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Eagle County coroner’s position contested for first time in 12 years

Scott Condon
The Aspen Times
Kara Bettis
Courtesy photo |

Candidates aren’t always dying to get into the coroner’s race in Eagle County, but the post is contested this year for the first time since 2002.

Incumbent Kara Bettis, a Democrat, is facing a challenge from Sue Franciose, a Republican. Both candidates live in the Eagle Valley, but they oversee deaths in the Eagle County portion of the Roaring Fork Valley, as well. That includes El Jebel, Willits, part of Missouri Heights and most of Basalt.

The election is Nov. 4.



Bettis was a deputy coroner for four years when the coroner in office in 2002 had to step down because of term limits. Voters have since abolished term limits for the coroner. Bettis won the 2002 election against another deputy coroner and then ran unopposed in 2006 and 2010.

Bettis is touting her experience and hands-on style of running the office. She has six deputies, and the office is on call 24 hours a day, seven days a week to ensure that response times to a death scene don’t exceed an hour, according to her website. Bettis said she is involved in one way or another with every call her office makes — be it directly responding and often investigating a death or checking the report filed by a deputy.




She said she has become a professional at death investigations and has helped on some drastically varied cases — from airplane crashes to bones found at a Vail construction site this summer to a double homicide in El Jebel in July.

As of February, her office had handled about 700 deaths over nearly 12 years.

It takes a special kind of person to handle the tragedy and grief that often accompany deaths. The toughest for her involve children and people she knows.

“It’s all about balance. When I get on a scene, I focus on what happened there,” Bettis said.

Franciose vows changes

Franciose’s campaign hinges on changes that she said she will make to operate the office better. She stresses that she isn’t trying to “bash” Bettis, but as the challenger she must point out her differences from the incumbent.

“I know what she’s done. I know what I can do,” Franciose said.

Franciose has worked in the medical field all her adult life and she was a deputy coroner for 11/2 years in Bettis’ administration until personal obligations required her to resign, she said.

Franciose said that she would do a better job as coroner of promoting tissue donations by people who die. There needs to be a greater effort to alert families whose loved ones have died outside hospitals that they can donate skin, bones, heart valves, corneas and other vital tissue, she said. Franciose claimed Bettis doesn’t promote tissue donations in ways such as alerting Donor Alliance, a business with offices in Denver and Grand Junction that harvests tissue.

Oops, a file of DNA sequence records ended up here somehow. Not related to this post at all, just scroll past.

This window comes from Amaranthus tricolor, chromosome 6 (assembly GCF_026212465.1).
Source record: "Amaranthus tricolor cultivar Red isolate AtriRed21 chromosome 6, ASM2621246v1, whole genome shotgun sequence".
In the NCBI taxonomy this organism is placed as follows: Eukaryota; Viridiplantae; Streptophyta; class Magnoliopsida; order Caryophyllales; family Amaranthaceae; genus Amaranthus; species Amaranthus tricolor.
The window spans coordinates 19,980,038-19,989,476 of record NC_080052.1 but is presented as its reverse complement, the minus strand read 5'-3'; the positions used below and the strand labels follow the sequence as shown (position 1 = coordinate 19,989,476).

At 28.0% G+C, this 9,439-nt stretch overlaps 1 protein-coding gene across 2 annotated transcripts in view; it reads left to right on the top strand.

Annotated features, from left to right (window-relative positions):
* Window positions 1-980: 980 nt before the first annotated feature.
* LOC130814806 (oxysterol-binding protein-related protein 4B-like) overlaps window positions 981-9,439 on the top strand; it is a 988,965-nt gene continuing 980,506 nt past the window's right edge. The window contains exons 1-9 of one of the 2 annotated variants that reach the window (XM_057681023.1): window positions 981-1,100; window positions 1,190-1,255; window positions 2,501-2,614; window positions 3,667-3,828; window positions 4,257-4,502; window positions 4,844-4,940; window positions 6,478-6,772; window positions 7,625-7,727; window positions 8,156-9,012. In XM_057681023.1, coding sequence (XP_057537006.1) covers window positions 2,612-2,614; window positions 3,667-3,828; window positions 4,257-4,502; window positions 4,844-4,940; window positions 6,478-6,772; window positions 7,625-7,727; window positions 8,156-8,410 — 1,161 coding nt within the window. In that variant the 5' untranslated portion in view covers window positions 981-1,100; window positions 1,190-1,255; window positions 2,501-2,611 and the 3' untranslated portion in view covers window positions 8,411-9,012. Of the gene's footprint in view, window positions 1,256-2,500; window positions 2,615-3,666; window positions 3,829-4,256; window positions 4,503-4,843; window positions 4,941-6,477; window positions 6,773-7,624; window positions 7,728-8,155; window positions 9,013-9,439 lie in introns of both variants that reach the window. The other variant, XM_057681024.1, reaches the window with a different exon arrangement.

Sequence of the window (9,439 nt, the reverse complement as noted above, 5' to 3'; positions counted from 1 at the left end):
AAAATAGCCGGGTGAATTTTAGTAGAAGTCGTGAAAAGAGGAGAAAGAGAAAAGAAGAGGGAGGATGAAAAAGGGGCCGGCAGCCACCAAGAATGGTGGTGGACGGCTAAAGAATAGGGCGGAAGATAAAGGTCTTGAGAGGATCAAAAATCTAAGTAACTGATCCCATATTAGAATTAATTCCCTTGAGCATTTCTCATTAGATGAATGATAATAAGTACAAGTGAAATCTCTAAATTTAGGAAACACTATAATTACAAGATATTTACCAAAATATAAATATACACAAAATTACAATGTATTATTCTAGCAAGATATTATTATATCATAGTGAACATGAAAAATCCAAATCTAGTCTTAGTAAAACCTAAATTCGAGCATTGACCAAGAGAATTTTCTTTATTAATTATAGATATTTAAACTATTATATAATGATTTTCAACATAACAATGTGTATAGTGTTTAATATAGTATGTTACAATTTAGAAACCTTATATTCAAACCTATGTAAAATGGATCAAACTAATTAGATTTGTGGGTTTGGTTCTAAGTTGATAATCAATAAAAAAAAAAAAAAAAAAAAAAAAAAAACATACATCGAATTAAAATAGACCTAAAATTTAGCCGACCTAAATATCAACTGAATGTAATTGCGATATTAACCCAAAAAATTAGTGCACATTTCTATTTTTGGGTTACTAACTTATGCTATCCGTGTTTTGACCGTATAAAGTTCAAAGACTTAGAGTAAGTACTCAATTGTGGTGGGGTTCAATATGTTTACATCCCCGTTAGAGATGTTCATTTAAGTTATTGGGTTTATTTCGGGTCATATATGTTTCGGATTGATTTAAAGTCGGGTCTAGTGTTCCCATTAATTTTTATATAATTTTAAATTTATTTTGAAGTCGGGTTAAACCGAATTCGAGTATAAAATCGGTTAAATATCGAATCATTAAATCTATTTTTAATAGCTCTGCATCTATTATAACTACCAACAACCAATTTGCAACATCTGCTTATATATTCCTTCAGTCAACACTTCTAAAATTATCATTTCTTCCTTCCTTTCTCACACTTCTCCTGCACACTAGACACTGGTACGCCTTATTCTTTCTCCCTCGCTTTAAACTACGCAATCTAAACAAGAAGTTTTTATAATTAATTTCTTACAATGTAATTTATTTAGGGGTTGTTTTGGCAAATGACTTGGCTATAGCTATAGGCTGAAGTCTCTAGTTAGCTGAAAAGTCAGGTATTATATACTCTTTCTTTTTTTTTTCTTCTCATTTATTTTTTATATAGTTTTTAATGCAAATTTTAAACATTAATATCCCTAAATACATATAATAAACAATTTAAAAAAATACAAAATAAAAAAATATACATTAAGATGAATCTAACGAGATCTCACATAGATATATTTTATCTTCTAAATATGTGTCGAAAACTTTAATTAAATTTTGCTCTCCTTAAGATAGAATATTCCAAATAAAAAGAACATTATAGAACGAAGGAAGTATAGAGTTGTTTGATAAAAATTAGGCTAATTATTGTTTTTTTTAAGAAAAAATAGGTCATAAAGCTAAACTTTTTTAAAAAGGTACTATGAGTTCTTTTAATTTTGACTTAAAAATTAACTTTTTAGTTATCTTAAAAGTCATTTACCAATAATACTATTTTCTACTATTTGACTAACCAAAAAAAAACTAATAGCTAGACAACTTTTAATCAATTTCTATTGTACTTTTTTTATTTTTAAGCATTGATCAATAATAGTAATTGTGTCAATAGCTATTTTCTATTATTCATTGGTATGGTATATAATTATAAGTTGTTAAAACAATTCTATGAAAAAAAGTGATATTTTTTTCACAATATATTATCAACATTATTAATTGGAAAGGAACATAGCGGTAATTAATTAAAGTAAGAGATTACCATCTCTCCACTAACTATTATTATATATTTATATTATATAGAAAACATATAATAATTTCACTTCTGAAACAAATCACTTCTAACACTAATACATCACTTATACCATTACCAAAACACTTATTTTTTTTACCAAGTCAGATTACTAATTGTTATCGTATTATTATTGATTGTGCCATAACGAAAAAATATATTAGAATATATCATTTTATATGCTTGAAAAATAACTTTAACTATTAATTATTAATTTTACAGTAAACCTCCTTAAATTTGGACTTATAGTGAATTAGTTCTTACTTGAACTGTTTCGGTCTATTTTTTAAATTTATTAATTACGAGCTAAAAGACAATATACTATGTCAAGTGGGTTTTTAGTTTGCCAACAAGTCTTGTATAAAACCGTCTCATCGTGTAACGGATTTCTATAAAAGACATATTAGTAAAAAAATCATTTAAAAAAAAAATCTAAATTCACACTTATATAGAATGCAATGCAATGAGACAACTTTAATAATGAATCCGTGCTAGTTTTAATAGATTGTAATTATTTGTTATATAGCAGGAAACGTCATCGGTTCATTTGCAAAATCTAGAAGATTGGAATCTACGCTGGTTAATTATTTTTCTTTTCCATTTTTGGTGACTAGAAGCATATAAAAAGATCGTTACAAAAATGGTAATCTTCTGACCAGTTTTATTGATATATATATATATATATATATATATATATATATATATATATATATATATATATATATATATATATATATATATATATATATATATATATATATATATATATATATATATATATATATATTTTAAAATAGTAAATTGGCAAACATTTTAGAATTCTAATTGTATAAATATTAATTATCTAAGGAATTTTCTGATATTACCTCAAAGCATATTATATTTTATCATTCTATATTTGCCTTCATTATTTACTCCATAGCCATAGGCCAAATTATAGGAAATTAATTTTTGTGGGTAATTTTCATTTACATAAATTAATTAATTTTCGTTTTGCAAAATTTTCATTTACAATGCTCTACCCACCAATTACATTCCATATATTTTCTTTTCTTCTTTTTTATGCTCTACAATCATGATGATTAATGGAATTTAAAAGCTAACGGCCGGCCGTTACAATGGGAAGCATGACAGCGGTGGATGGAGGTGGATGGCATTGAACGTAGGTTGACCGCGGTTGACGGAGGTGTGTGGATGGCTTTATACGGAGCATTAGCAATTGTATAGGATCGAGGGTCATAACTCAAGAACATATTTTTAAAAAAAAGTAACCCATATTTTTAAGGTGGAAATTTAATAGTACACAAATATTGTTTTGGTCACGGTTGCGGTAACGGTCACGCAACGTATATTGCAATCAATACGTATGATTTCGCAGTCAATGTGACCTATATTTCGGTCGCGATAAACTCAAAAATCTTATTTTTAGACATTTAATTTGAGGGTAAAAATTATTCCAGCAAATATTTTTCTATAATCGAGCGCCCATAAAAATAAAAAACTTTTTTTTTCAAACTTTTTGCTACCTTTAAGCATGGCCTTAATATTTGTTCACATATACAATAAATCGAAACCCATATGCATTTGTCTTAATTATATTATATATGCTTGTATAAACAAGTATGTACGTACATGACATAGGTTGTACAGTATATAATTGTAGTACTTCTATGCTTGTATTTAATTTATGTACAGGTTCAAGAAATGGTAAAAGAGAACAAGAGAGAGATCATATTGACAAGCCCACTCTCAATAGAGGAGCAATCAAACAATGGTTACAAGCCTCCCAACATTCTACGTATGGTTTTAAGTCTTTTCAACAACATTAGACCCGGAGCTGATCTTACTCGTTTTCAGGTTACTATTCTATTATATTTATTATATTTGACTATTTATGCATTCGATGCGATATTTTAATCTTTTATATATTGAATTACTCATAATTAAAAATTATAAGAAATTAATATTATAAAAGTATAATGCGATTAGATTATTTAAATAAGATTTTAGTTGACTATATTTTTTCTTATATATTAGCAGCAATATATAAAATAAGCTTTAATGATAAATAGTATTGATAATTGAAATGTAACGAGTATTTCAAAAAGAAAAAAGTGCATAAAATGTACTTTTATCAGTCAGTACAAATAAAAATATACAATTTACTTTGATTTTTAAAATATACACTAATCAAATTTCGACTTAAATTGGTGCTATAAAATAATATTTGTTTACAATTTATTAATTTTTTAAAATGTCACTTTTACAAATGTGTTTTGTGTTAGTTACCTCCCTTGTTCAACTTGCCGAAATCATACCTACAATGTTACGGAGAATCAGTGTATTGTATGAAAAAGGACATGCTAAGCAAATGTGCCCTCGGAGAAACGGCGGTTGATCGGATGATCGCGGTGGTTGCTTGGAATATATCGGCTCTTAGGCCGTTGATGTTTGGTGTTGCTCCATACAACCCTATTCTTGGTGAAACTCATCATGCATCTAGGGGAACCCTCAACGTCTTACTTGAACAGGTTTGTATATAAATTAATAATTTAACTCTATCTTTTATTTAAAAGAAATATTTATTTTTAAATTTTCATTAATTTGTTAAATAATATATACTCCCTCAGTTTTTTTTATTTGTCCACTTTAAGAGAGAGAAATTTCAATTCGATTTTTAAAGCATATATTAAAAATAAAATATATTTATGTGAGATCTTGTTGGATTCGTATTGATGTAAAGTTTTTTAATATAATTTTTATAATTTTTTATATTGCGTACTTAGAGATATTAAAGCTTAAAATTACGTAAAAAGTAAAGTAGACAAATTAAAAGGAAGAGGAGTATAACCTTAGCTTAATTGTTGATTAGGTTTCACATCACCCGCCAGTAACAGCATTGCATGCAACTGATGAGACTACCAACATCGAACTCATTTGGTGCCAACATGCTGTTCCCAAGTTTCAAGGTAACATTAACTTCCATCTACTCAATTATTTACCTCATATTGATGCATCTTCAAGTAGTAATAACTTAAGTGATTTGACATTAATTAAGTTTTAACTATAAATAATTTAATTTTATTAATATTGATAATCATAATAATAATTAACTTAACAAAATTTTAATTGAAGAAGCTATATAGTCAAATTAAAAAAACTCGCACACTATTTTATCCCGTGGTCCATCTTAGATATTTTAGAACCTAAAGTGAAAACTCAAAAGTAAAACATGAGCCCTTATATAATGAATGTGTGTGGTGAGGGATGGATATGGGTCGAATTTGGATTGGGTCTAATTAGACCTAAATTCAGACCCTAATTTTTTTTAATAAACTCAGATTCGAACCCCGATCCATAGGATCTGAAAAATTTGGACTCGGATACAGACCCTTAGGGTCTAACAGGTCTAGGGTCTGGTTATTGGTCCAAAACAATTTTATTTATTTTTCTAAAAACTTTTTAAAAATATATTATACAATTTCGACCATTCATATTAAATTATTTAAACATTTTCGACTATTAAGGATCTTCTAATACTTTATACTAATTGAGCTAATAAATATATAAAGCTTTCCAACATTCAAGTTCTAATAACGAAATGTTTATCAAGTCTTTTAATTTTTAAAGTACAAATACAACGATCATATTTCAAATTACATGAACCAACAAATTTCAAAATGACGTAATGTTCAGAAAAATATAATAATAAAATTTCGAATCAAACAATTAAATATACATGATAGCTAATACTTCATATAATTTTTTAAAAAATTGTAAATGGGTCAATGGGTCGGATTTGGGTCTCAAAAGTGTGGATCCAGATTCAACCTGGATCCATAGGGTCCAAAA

Bettis said tissue donation isn’t as simple as Franciose suggests. When a person dies in a hospital, there is no problem with donations because the precise time of death is known. But in traumatic or unattended deaths, it isn’t always possible to determine the time of death and then make arrangement for tissue harvesting, which must be done within 24 hours after a death, Bettis said.

Bettis said she has worked with families numerous times on tissue donations. However, she said she doesn’t consider it her role to contact Donor Alliance to let it know, “I’ve got a body.”

Candidates debate response RATE

Another difference that has emerged during the campaign is direct responses to death scenes. Franciose said she used Bettis’ own statistics from her website to determine that she has responded to 13 to 19 percent of the deaths in Eagle County during her tenure. Franciose said she had to use a range because Bettis switched the ways she posted statistics once she realized Franciose was tracking them.

“Twenty percent doesn’t seem to be a lot,” Franciose said.

When pressed to estimate how often she would respond, Franciose said, “I would hope at least 25 to 30 percent.” She said she would be notified of every call regardless of whether she is on call.

Bettis said she doesn’t know how Franciose arrived at her assessment of Bettis’ response rate.

“I do go to more bodies than she’s trying to claim,” Bettis said.

She estimated that between 2009 and 2013, she handled 28 percent of the calls, occasionally going with a deputy who is on call. Bettis said she goes out on more calls than any of her deputies and looks over every report they file.

“I don’t think she truly understands it,” Bettis said of Franciose.

She noted the position is full time for her. The deputies are volunteers, and in all cases except one, they get paid based on the number of responses.

Salary is $44,500

The pay for the position is $44,500 annually. It is set by the state Legislature and won’t be adjusted in 2015, according to Bettis.

Bettis said she wants to keep the post because she thinks she does a good job and is helpful to the families of the deceased.

“What appealed to me and still does is working with the families,” she said.

Franciose said she sees opportunities to expand the public service of the Coroner’s Office. One example would be talking to high school kids about the dangers of texting and driving as well as drinking and driving. Kids might shrug off warnings from law officials, she said, but the delivery from a coroner, who sees death all the time, might capture their attention.

“The coroner’s role can be so much more,” Franciose said.

For more information on Franciose’s background and qualifications, visit http://www.suefranciose.com.

For more on Bettis’ background and qualifications, visit http://www.electkara.com.

scondon@aspentimes.com

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